A clear 22-degree halo around the sun, bright enough that I didn’t have to adjust the image afterward. This is straight from my phone.
Even cooler: you can actually see the contrail’s shadow on the layer of cloud that’s producing the halo! The sun is behind the tree, and while the contrail pops out so it looks closer than the almost uniform layer, it’s clear from the shadow that the contrail is higher.
This is the kind of contrail view that starts rumors about imaginary missile launches.
Yes, that happened. A few years ago a bunch of people in the LA area saw an airplane contrail at a weird angle and there was this big news story about a mysterious missile launch off the coast of California. No one claimed responsibility for or knowledge of the launch of course, which made it seem even more mysterious. Even after people matched flight paths and time stamps and viewing angles, the myth persisted, at least in internet comment threads.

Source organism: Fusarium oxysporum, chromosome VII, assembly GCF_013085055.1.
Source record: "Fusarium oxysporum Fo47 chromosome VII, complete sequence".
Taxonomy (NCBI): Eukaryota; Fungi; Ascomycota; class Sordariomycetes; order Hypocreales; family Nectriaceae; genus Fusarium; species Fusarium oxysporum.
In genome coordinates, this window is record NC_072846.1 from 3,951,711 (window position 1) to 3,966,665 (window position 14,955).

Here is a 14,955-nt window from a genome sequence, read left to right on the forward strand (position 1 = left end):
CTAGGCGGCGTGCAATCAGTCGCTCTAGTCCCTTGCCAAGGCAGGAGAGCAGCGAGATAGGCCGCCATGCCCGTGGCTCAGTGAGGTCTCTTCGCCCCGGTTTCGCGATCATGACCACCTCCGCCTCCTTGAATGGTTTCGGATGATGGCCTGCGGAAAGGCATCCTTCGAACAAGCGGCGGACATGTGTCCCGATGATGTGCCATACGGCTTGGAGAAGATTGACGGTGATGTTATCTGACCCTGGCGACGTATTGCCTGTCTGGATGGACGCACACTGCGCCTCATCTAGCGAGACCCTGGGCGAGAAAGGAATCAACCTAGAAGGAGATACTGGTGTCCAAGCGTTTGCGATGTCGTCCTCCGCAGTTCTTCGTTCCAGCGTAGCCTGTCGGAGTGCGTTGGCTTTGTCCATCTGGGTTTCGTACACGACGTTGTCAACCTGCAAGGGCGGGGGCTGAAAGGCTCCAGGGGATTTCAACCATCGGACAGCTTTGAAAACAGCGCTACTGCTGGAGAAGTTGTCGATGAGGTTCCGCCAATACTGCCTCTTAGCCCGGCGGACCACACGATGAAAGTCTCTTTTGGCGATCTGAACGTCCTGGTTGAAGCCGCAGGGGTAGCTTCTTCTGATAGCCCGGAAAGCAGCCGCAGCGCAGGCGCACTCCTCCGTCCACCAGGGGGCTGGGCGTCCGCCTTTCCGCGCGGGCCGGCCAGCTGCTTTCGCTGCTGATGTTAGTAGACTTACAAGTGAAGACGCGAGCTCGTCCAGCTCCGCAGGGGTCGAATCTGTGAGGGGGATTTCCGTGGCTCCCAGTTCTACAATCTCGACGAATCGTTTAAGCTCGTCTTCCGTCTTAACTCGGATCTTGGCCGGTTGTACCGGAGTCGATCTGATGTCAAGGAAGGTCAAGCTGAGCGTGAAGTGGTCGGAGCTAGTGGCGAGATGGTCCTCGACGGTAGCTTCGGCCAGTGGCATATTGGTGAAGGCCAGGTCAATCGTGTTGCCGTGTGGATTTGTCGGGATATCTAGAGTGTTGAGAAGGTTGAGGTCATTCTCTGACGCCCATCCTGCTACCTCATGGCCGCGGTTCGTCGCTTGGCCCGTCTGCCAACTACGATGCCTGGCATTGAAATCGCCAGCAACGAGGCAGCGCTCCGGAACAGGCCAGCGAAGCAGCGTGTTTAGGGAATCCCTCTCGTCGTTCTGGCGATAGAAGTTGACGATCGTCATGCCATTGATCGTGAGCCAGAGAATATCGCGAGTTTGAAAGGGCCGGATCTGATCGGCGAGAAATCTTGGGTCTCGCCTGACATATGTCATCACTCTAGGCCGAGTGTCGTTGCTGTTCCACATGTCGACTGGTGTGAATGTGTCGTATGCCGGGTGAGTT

Remember about a year ago when people were all freaked out about a supposed missile launch off the coast of Los Angeles, even though there was no sign of it on radar and no one claimed responsibility? Remember how it turned out to just be an airplane contrail seen head-on so that it looked vertical? (Actually, I’d bet you probably didn’t hear that part, did you?)
I was reminded of that when I saw this one today. Off the coast of Los Angeles again…pretty close to the airport.
I got off the freeway to catch the train out to the office last Tuesday morning, and saw this incredibly bright sundog off to the east. I couldn’t get a parking space, so I had to drive the rest of the way, but I did get a couple of photos.
The sun is off-frame to the right.
I’m not sure why the bright patch was so elongated and well-defined. My guess is that a smaller cloud in the foreground happened to be in exactly the right spot to reflect the sunlight.
I had to shorten the exposure in order to actually get some detail on here, like the bit of color spectrum in the middle.